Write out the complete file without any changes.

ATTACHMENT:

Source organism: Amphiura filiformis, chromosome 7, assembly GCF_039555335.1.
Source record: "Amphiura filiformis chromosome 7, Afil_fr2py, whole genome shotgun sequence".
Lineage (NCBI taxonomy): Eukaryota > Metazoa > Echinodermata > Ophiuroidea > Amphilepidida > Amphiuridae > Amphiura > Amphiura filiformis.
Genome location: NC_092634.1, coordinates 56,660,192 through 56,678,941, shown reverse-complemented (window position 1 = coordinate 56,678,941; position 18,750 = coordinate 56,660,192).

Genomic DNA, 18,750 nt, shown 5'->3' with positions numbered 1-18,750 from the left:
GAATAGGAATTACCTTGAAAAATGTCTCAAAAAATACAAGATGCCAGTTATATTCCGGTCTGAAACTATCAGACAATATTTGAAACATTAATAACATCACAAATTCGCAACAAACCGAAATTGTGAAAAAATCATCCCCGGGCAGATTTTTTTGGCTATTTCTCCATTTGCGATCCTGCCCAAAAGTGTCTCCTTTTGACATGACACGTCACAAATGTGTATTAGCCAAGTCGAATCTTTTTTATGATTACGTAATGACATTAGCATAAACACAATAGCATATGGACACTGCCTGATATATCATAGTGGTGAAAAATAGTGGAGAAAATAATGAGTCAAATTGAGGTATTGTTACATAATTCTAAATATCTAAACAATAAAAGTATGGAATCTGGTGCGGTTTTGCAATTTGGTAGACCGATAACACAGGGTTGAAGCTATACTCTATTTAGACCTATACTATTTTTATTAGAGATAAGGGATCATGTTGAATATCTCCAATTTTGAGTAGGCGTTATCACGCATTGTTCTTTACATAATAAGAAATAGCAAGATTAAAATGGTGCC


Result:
Source organism: Amphiura filiformis, chromosome 7, assembly GCF_039555335.1.
Source record: "Amphiura filiformis chromosome 7, Afil_fr2py, whole genome shotgun sequence".
Lineage (NCBI taxonomy): Eukaryota > Metazoa > Echinodermata > Ophiuroidea > Amphilepidida > Amphiuridae > Amphiura > Amphiura filiformis.
Genome location: NC_092634.1, coordinates 56,660,192 through 56,678,941, shown reverse-complemented (window position 1 = coordinate 56,678,941; position 18,750 = coordinate 56,660,192).

Genomic DNA, 18,750 nt, shown 5'->3' with positions numbered 1-18,750 from the left:
GAATAGGAATTACCTTGAAAAATGTCTCAAAAAATACAAGATGCCAGTTATATTCCGGTCTGAAACTATCAGACAATATTTGAAACATTAATAACATCACAAATTCGCAACAAACCGAAATTGTGAAAAAATCATCCCCGGGCAGATTTTTTTGGCTATTTCTCCATTTGCGATCCTGCCCAAAAGTGTCTCCTTTTGACATGACACGTCACAAATGTGTATTAGCCAAGTCGAATCTTTTTTATGATTACGTAATGACATTAGCATAAACACAATAGCATATGGACACTGCCTGATATATCATAGTGGTGAAAAATAGTGGAGAAAATAATGAGTCAAATTGAGGTATTGTTACATAATTCTAAATATCTAAACAATAAAAGTATGGAATCTGGTGCGGTTTTGCAATTTGGTAGACCGATAACACAGGGTTGAAGCTATACTCTATTTAGACCTATACTATTTTTATTAGAGATAAGGGATCATGTTGAATATCTCCAATTTTGAGTAGGCGTTATCACGCATTGTTCTTTACATAATAAGAAATAGCAAGATTAAAATGGTGCC